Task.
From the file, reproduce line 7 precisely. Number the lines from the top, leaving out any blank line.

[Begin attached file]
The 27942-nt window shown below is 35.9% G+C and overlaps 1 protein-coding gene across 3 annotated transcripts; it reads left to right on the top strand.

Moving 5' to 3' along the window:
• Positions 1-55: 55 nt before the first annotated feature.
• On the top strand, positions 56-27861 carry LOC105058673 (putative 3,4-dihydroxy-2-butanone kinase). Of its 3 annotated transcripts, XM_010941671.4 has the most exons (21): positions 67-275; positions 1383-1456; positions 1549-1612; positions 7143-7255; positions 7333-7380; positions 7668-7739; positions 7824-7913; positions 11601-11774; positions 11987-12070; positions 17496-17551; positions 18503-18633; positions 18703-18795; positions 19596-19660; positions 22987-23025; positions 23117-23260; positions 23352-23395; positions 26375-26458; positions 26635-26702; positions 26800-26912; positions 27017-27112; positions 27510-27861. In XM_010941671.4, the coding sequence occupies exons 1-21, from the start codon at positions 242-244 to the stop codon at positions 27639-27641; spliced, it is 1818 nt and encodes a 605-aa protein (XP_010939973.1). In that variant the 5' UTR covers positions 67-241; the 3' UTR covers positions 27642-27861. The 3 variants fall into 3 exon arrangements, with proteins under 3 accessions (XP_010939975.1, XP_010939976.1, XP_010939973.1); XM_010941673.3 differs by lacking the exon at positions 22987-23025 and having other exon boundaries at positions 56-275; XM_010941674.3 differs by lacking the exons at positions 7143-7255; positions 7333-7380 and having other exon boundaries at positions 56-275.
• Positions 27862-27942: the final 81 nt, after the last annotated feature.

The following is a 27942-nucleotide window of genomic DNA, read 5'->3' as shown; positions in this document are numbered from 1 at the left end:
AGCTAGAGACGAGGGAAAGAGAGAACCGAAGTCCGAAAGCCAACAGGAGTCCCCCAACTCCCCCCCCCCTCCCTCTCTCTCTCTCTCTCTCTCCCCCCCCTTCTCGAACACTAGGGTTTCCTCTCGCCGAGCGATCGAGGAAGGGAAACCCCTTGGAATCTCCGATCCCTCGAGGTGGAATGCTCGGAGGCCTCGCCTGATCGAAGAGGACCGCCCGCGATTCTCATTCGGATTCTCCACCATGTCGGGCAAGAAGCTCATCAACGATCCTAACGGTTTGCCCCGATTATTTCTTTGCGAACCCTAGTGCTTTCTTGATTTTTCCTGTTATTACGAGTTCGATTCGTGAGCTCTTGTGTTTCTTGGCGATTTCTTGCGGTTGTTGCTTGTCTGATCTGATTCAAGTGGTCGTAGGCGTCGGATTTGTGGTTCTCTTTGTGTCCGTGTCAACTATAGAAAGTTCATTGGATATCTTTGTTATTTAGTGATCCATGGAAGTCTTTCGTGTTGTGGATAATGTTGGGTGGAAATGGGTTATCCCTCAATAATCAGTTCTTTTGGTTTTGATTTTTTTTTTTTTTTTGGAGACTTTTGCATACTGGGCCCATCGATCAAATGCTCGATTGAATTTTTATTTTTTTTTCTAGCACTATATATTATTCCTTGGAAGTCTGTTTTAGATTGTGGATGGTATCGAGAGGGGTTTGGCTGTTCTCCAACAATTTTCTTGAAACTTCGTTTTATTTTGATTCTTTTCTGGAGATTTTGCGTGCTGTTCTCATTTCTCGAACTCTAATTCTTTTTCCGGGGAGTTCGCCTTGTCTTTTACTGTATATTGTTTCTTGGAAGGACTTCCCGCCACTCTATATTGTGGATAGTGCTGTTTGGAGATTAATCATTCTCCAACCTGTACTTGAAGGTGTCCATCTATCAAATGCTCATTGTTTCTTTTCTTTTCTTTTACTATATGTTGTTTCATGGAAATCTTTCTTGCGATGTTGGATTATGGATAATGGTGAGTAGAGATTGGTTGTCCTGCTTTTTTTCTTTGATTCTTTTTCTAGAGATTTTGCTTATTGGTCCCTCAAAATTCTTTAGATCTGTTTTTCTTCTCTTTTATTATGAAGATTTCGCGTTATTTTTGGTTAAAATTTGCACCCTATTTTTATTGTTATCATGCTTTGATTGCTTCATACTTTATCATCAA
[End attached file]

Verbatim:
AGCTAGAGACGAGGGAAAGAGAGAACCGAAGTCCGAAAGCCAACAGGAGTCCCCCAACTCCCCCCCCCCTCCCTCTCTCTCTCTCTCTCTCTCCCCCCCCTTCTCGAACACTAGGGTTTCCTCTCGCCGAGCGATCGAGGAAGGGAAACCCCTTGGAATCTCCGATCCCTCGAGGTGGAATGCTCGGAGGCCTCGCCTGATCGAAGAGGACCGCCCGCGATTCTCATTCGGATTCTCCACCATGTCGGGCAAGAAGCTCATCAACGATCCTAACGGTTTGCCCCGATTATTTCTTTGCGAACCCTAGTGCTTTCTTGATTTTTCCTGTTATTACGAGTTCGATTCGTGAGCTCTTGTGTTTCTTGGCGATTTCTTGCGGTTGTTGCTTGTCTGATCTGATTCAAGTGGTCGTAGGCGTCGGATTTGTGGTTCTCTTTGTGTCCGTGTCAACTATAGAAAGTTCATTGGATATCTTTGTTATTTAGTGATCCATGGAAGTCTTTCGTGTTGTGGATAATGTTGGGTGGAAATGGGTTATCCCTCAATAATCAGTTCTTTTGGTTTTGATTTTTTTTTTTTTTTTGGAGACTTTTGCATACTGGGCCCATCGATCAAATGCTCGATTGAATTTTTATTTTTTTTTCTAGCACTATATATTATTCCTTGGAAGTCTGTTTTAGATTGTGGATGGTATCGAGAGGGGTTTGGCTGTTCTCCAACAATTTTCTTGAAACTTCGTTTTATTTTGATTCTTTTCTGGAGATTTTGCGTGCTGTTCTCATTTCTCGAACTCTAATTCTTTTTCCGGGGAGTTCGCCTTGTCTTTTACTGTATATTGTTTCTTGGAAGGACTTCCCGCCACTCTATATTGTGGATAGTGCTGTTTGGAGATTAATCATTCTCCAACCTGTACTTGAAGGTGTCCATCTATCAAATGCTCATTGTTTCTTTTCTTTTCTTTTACTATATGTTGTTTCATGGAAATCTTTCTTGCGATGTTGGATTATGGATAATGGTGAGTAGAGATTGGTTGTCCTGCTTTTTTTCTTTGATTCTTTTTCTAGAGATTTTGCTTATTGGTCCCTCAAAATTCTTTAGATCTGTTTTTCTTCTCTTTTATTATGAAGATTTCGCGTTATTTTTGGTTAAAATTTGCACCCTATTTTTATTGTTATCATGCTTTGATTGCTTCATACTTTATCATCAA